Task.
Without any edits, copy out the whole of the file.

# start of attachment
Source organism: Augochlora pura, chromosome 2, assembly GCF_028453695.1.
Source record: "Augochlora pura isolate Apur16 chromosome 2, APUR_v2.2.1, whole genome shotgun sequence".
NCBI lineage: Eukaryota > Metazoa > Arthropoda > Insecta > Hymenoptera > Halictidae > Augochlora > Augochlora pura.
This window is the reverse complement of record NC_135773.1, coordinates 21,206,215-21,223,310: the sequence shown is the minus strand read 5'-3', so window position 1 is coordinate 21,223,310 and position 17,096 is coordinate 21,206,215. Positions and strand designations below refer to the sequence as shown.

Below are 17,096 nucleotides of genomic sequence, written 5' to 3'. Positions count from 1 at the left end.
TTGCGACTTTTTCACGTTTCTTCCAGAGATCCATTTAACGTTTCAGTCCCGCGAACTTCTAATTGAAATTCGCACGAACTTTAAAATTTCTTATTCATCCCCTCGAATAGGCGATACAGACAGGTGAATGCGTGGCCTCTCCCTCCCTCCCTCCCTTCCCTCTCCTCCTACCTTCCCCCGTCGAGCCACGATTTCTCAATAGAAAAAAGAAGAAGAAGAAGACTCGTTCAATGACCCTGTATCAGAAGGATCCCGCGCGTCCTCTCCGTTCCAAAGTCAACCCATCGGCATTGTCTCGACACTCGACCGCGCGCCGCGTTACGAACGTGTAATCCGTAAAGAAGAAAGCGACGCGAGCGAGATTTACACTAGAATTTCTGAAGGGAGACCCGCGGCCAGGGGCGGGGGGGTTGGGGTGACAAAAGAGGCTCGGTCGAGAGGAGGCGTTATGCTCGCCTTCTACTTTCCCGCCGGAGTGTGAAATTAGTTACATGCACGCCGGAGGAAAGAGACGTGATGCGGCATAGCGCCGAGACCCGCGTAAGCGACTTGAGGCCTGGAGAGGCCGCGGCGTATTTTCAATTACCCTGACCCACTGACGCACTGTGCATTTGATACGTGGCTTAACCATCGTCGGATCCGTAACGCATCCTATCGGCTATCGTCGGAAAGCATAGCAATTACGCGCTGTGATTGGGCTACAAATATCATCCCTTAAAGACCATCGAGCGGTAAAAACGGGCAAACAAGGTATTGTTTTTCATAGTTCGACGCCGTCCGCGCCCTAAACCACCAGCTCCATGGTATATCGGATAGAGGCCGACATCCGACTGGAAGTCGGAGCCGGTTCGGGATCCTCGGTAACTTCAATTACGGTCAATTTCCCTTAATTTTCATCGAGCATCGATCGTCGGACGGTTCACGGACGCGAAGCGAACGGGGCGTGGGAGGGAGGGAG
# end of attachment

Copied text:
Source organism: Augochlora pura, chromosome 2, assembly GCF_028453695.1.
Source record: "Augochlora pura isolate Apur16 chromosome 2, APUR_v2.2.1, whole genome shotgun sequence".
NCBI lineage: Eukaryota > Metazoa > Arthropoda > Insecta > Hymenoptera > Halictidae > Augochlora > Augochlora pura.
This window is the reverse complement of record NC_135773.1, coordinates 21,206,215-21,223,310: the sequence shown is the minus strand read 5'-3', so window position 1 is coordinate 21,223,310 and position 17,096 is coordinate 21,206,215. Positions and strand designations below refer to the sequence as shown.

Below are 17,096 nucleotides of genomic sequence, written 5' to 3'. Positions count from 1 at the left end.
TTGCGACTTTTTCACGTTTCTTCCAGAGATCCATTTAACGTTTCAGTCCCGCGAACTTCTAATTGAAATTCGCACGAACTTTAAAATTTCTTATTCATCCCCTCGAATAGGCGATACAGACAGGTGAATGCGTGGCCTCTCCCTCCCTCCCTCCCTTCCCTCTCCTCCTACCTTCCCCCGTCGAGCCACGATTTCTCAATAGAAAAAAGAAGAAGAAGAAGACTCGTTCAATGACCCTGTATCAGAAGGATCCCGCGCGTCCTCTCCGTTCCAAAGTCAACCCATCGGCATTGTCTCGACACTCGACCGCGCGCCGCGTTACGAACGTGTAATCCGTAAAGAAGAAAGCGACGCGAGCGAGATTTACACTAGAATTTCTGAAGGGAGACCCGCGGCCAGGGGCGGGGGGGTTGGGGTGACAAAAGAGGCTCGGTCGAGAGGAGGCGTTATGCTCGCCTTCTACTTTCCCGCCGGAGTGTGAAATTAGTTACATGCACGCCGGAGGAAAGAGACGTGATGCGGCATAGCGCCGAGACCCGCGTAAGCGACTTGAGGCCTGGAGAGGCCGCGGCGTATTTTCAATTACCCTGACCCACTGACGCACTGTGCATTTGATACGTGGCTTAACCATCGTCGGATCCGTAACGCATCCTATCGGCTATCGTCGGAAAGCATAGCAATTACGCGCTGTGATTGGGCTACAAATATCATCCCTTAAAGACCATCGAGCGGTAAAAACGGGCAAACAAGGTATTGTTTTTCATAGTTCGACGCCGTCCGCGCCCTAAACCACCAGCTCCATGGTATATCGGATAGAGGCCGACATCCGACTGGAAGTCGGAGCCGGTTCGGGATCCTCGGTAACTTCAATTACGGTCAATTTCCCTTAATTTTCATCGAGCATCGATCGTCGGACGGTTCACGGACGCGAAGCGAACGGGGCGTGGGAGGGAGGGAG